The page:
Fred H. Gage, a professor in the Laboratory of Genetics, concentrates on the adult central nervous system and unexpected plasticity and adaptability to environmental stimulation that remains throughout the life of all mammals. Gage's lab showed that, contrary to accepted dogma, human beings are capable of growing new nerve cells throughout life. Small populations of immature nerve cells are found in the adult Human brain, a process called Neurogenesis. Gage is working to understand how these cells can be induced to become mature functioning nerve cells in the adult brain and spinal cord. They showed that environmental enrichment and physical exercise can enhance the growth of new brain cells and they are studying the underlying cellular and molecular mechanisms of neurogenesis. In addition, the Gage lab focuses on modeling diseases in vitro using human stem cells. Through reprogramming of human somatic cells from patients with neurologic and psychiatric disease, his work seeks to understand the progression and mechanisms that lead to neuronal and glial dysfunction. Finally his lab studies the genomic mosaicism that exists in the brain as a result of mobile elements that are active during neurogenesis. Specifically, Dr. Gage is interested in differences between individuals and how somatic-induced genomic mosaicism may lead to functional diversity. Fred earned his B.Sc. from the University of Florida and M.S. & Ph.D. at The Johns Hopkins University.


Deepak Srivastava Dr. Deepak Srivastava | Gladstone Institute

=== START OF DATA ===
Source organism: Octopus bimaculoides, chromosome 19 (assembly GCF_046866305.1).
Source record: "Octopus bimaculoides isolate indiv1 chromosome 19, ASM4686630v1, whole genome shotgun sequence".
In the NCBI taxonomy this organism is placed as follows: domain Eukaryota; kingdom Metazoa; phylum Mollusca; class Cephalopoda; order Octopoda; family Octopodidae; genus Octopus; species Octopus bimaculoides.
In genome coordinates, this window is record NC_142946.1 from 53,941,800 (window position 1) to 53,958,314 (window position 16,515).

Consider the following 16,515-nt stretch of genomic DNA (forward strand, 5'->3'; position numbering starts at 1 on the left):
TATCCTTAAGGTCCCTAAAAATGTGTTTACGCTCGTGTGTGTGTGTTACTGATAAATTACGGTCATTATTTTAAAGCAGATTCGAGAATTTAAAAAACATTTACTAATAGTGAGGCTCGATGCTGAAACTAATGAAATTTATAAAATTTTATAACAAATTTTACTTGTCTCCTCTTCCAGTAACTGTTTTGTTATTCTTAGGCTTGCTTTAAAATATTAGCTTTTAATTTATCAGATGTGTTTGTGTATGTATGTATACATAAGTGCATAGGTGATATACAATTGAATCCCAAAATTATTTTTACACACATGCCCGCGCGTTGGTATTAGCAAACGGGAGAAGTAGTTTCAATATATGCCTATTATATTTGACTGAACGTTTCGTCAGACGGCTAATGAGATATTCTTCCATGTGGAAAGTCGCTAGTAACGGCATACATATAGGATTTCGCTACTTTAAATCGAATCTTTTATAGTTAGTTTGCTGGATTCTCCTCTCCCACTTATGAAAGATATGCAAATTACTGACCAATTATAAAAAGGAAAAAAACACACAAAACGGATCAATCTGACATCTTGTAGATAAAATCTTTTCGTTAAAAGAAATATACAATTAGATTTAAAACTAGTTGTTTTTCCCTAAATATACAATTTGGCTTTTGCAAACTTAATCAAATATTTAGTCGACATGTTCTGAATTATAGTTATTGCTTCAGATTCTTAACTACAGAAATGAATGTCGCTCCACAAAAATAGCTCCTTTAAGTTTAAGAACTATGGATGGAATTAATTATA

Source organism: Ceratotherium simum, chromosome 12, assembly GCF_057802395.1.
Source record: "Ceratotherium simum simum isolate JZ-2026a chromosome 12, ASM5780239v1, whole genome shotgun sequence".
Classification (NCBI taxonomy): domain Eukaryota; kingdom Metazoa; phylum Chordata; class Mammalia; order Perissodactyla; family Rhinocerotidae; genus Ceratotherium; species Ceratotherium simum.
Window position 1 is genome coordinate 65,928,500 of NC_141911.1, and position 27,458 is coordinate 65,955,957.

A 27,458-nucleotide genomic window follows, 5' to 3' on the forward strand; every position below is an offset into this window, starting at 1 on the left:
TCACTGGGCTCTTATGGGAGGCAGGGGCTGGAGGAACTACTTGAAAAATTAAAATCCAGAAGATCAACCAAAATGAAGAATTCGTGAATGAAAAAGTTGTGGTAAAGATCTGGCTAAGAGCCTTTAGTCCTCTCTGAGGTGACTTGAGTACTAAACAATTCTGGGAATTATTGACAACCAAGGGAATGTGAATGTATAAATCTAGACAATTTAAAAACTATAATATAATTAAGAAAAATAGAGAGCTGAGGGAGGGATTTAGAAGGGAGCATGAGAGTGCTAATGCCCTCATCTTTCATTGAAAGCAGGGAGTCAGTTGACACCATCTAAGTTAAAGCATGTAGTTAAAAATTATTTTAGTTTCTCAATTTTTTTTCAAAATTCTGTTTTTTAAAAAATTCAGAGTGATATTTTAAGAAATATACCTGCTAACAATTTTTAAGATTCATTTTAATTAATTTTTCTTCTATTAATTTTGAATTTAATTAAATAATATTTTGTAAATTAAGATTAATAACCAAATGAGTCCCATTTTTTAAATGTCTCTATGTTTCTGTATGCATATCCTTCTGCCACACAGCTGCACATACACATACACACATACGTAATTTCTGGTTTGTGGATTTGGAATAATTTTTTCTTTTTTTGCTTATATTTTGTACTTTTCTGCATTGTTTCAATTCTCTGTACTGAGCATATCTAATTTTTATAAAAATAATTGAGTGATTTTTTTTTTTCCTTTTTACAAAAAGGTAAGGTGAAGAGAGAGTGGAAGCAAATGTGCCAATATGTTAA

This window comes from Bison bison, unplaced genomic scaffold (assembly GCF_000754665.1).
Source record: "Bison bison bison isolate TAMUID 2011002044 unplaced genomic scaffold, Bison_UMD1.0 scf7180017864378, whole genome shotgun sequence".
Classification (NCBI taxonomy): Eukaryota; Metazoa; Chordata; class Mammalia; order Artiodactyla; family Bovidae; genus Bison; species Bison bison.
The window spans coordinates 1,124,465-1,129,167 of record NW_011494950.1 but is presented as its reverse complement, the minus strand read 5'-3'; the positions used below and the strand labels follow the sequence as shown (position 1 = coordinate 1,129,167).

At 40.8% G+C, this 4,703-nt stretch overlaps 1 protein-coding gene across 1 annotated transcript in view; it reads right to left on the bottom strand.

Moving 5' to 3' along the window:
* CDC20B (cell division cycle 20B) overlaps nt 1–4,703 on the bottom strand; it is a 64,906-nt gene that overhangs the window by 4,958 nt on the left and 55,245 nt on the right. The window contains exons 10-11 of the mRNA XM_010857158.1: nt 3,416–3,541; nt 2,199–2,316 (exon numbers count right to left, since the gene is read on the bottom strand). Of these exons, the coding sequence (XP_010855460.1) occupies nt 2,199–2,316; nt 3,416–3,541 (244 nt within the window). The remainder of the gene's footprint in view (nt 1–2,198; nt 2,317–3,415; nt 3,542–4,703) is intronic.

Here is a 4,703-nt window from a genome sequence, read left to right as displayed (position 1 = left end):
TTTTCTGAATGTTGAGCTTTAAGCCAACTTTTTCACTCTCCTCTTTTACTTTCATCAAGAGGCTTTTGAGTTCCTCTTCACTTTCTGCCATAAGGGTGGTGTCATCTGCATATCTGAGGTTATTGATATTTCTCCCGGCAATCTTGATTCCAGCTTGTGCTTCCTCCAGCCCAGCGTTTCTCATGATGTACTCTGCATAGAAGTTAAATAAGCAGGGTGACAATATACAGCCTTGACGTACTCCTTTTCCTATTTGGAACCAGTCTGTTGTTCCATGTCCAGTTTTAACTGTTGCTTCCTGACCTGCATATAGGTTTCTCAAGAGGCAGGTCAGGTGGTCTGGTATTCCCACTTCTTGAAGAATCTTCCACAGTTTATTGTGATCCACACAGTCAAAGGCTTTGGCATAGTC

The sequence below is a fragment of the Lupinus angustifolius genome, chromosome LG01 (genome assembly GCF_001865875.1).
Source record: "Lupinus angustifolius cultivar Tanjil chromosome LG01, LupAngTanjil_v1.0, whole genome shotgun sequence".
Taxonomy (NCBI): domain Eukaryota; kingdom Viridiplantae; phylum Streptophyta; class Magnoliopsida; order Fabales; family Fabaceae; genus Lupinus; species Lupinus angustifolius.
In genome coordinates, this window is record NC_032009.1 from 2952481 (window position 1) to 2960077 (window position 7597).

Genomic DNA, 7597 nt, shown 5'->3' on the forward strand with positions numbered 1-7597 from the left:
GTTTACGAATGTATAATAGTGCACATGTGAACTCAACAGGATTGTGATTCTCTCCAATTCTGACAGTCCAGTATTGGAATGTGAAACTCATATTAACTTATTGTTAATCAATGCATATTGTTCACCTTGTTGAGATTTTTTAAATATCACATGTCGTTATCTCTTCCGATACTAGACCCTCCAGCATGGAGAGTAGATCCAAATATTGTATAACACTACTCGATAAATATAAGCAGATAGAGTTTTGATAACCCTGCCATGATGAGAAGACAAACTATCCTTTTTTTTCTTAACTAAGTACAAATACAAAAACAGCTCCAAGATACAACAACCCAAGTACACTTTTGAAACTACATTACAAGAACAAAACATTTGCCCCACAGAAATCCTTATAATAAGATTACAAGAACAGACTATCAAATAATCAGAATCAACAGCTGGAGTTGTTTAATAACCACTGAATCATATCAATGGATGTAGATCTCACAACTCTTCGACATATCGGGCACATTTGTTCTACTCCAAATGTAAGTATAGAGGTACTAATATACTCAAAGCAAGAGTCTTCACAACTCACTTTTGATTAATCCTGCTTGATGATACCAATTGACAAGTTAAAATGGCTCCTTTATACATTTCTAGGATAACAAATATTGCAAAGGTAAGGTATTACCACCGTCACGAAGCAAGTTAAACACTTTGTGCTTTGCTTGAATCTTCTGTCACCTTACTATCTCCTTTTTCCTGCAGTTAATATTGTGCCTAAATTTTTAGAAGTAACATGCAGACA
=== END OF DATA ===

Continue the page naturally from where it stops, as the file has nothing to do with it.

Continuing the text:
Deepak Srivastava is the Younger Family Director and a Senior Investigator at the Gladstone Institute of Cardiovascular Disease and Director of the Roddenberry Stem Cell Center at Gladstone. At the University of California, San Francisco (UCSF), Dr. Srivastava is also a Professor in the Departments of Pediatrics, and Biochemistry & Biophysics, and is the Wilma and Adeline Pirag Distinguished Professor in Pediatric Developmental Cardiology. His laboratory revealed how cardiac chamber-specific gene networks are established at the transcriptional level and are integrated with signaling pathways. His laboratory used human genetics to demonstrate that a decrease in dosage of some of these cardiac developmental regulators can cause human cardiac septal defects and valve disease, and is now using induced pluripotent stem cells to discover the mechanisms of disease in these patients. In studying the regulation of gene dosage, his lab described the first known biological role of a microRNA in the mammalian system, ultimately revealing a network of microRNAs that titrate the dose of key cardiac gene networks that dictate cell fate and differentiation. Before joining Gladstone in 2005, Dr. Srivastava was a Professor in the Department of Pediatrics and Molecular Biology at the University of Texas Southwestern (UTSW) Medical Center in Dallas. He completed his undergraduate degree at Rice University, medical training at the University of Texas Medical Branch in Galveston and his residency in the Department of Pediatrics at UCSF. He also did a fellowship in pediatric cardiology at the Children’s Hospital of Harvard Medical School and a postdoctoral fellowship at the M.D. Anderson Cancer Center, before joining the faculty at UTSW in 1996.